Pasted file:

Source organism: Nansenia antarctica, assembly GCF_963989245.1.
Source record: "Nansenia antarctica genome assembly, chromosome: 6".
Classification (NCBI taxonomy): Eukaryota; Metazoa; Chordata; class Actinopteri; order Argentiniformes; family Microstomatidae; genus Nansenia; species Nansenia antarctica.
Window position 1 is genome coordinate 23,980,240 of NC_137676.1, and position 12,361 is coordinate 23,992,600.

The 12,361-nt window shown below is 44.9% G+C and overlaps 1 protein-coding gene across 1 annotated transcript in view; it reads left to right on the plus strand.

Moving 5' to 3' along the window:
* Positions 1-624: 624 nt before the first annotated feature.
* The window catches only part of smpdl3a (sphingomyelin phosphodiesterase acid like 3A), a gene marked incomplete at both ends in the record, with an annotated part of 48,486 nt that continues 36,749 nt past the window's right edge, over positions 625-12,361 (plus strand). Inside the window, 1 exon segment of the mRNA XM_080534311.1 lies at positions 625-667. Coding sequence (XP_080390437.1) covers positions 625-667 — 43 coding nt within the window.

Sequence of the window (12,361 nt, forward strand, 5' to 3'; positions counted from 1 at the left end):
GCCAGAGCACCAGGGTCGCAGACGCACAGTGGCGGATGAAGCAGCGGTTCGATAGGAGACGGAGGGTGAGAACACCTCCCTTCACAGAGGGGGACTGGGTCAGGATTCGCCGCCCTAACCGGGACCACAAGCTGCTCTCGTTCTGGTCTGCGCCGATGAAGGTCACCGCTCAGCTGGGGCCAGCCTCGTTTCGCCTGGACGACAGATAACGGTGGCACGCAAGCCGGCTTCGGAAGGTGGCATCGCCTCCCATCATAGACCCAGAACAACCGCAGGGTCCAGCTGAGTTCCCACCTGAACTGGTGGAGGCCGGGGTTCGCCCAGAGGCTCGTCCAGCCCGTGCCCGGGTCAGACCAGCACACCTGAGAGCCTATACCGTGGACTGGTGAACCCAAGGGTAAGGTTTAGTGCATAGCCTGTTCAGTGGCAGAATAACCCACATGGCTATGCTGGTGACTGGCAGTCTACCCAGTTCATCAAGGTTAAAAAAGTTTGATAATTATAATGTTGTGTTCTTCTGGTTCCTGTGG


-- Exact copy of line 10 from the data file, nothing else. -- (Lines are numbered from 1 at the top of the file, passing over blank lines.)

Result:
GCCAGAGCACCAGGGTCGCAGACGCACAGTGGCGGATGAAGCAGCGGTTCGATAGGAGACGGAGGGTGAGAACACCTCCCTTCACAGAGGGGGACTGGGTCAGGATTCGCCGCCCTAACCGGGACCACAAGCTGCTCTCGTTCTGGTCTGCGCCGATGAAGGTCACCGCTCAGCTGGGGCCAGCCTCGTTTCGCCTGGACGACAGATAACGGTGGCACGCAAGCCGGCTTCGGAAGGTGGCATCGCCTCCCATCATAGACCCAGAACAACCGCAGGGTCCAGCTGAGTTCCCACCTGAACTGGTGGAGGCCGGGGTTCGCCCAGAGGCTCGTCCAGCCCGTGCCCGGGTCAGACCAGCACACCTGAGAGCCTATACCGTGGACTGGTGAACCCAAGGGTAAGGTTTAGTGCATAGCCTGTTCAGTGGCAGAATAACCCACATGGCTATGCTGGTGACTGGCAGTCTACCCAGTTCATCAAGGTTAAAAAAGTTTGATAATTATAATGTTGTGTTCTTCTGGTTCCTGTGG